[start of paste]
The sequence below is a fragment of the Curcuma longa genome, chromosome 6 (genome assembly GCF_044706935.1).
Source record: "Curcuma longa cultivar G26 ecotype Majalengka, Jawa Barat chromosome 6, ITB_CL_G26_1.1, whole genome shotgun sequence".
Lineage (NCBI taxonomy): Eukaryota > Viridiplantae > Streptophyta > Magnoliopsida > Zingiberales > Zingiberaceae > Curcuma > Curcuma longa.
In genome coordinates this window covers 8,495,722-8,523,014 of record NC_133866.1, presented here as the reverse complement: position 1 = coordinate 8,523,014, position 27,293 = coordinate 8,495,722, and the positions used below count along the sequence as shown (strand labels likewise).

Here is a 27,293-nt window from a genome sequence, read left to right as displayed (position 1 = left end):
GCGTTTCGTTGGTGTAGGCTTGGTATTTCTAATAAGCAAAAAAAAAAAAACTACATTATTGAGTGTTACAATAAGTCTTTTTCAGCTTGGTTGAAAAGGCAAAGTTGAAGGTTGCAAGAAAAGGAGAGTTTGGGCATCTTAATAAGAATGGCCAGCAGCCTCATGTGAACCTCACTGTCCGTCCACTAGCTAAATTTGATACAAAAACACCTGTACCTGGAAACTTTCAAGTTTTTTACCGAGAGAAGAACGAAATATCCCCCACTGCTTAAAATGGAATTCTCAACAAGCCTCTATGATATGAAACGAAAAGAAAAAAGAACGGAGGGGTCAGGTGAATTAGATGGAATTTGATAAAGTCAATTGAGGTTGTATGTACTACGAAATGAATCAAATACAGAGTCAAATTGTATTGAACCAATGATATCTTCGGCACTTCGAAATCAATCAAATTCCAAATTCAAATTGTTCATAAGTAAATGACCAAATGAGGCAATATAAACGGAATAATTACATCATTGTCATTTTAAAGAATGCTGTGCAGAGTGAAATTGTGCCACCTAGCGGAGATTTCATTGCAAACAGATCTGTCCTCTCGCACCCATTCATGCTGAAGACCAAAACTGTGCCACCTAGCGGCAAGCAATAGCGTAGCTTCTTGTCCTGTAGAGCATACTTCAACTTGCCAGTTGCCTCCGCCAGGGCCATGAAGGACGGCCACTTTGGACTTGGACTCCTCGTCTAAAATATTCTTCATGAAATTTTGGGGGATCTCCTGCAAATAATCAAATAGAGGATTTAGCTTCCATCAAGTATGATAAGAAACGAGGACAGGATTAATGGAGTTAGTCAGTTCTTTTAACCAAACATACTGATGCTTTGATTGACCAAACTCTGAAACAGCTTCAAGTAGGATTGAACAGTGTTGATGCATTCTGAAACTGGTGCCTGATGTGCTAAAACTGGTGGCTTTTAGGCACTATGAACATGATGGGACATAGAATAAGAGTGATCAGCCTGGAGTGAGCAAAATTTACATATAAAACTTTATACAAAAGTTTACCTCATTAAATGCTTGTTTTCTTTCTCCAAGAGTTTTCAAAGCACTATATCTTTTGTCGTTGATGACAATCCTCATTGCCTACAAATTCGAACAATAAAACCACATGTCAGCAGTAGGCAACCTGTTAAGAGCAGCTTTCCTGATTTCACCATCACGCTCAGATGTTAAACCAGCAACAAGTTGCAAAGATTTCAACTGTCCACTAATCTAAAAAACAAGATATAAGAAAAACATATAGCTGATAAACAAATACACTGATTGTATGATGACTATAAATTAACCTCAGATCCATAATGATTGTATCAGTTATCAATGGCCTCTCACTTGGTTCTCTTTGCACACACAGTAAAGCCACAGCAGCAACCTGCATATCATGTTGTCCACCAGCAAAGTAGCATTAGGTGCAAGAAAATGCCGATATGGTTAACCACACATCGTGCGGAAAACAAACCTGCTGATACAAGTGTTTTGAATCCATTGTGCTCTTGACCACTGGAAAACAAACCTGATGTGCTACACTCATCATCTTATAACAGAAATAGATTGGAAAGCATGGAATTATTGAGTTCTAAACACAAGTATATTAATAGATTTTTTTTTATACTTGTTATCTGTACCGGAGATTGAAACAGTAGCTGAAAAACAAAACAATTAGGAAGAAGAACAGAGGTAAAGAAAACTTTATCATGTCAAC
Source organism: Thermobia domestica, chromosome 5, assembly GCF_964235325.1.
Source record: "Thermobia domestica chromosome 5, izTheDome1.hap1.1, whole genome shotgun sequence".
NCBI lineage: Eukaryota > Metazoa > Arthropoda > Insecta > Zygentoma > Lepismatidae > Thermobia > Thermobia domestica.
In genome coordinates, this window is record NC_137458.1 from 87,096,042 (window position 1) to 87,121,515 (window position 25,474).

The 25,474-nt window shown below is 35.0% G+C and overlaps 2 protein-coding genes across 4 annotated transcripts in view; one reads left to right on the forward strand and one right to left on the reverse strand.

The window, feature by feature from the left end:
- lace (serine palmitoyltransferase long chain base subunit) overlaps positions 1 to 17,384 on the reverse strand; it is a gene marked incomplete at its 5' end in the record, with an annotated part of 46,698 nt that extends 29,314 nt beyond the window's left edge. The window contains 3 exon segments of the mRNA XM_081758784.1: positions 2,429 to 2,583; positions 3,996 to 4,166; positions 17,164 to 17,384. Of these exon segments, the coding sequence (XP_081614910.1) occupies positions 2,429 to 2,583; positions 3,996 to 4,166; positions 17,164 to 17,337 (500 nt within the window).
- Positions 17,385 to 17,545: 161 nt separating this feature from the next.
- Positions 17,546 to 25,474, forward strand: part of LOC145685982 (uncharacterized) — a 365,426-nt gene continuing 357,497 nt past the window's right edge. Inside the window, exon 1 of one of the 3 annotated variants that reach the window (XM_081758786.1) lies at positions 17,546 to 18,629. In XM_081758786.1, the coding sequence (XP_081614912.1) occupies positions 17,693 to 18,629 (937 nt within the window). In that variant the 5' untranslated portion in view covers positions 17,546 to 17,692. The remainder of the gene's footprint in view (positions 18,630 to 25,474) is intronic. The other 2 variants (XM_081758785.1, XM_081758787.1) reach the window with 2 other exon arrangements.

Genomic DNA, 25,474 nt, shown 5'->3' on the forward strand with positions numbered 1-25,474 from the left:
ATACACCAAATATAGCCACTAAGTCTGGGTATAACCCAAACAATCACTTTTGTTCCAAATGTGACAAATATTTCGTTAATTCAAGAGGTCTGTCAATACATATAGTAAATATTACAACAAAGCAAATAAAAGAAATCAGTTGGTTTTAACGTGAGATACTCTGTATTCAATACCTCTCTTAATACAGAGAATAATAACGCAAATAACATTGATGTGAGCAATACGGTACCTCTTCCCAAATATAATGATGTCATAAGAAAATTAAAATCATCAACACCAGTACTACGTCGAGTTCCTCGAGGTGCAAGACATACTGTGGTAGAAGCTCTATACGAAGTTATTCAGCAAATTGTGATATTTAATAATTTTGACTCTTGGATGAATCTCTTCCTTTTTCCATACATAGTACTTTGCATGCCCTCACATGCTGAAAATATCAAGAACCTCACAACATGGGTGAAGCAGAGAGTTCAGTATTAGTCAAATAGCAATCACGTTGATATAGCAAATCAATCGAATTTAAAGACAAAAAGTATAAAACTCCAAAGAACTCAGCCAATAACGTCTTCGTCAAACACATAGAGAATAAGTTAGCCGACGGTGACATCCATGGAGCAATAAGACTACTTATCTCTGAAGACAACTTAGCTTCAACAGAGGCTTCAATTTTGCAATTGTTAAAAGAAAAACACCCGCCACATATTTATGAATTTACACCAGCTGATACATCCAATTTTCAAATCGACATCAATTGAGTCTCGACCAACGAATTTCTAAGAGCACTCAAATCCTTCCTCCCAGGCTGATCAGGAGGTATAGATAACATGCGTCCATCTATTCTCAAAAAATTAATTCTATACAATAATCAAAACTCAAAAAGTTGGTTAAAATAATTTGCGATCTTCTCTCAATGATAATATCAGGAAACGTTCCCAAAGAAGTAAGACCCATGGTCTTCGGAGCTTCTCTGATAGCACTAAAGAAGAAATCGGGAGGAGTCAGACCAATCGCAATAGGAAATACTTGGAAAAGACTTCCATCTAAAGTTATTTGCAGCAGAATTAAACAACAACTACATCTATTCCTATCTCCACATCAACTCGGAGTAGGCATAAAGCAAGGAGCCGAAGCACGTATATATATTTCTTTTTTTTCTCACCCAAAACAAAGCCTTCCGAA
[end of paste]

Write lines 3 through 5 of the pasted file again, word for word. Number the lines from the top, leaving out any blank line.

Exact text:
Lineage (NCBI taxonomy): Eukaryota > Viridiplantae > Streptophyta > Magnoliopsida > Zingiberales > Zingiberaceae > Curcuma > Curcuma longa.
In genome coordinates this window covers 8,495,722-8,523,014 of record NC_133866.1, presented here as the reverse complement: position 1 = coordinate 8,523,014, position 27,293 = coordinate 8,495,722, and the positions used below count along the sequence as shown (strand labels likewise).

Here is a 27,293-nt window from a genome sequence, read left to right as displayed (position 1 = left end):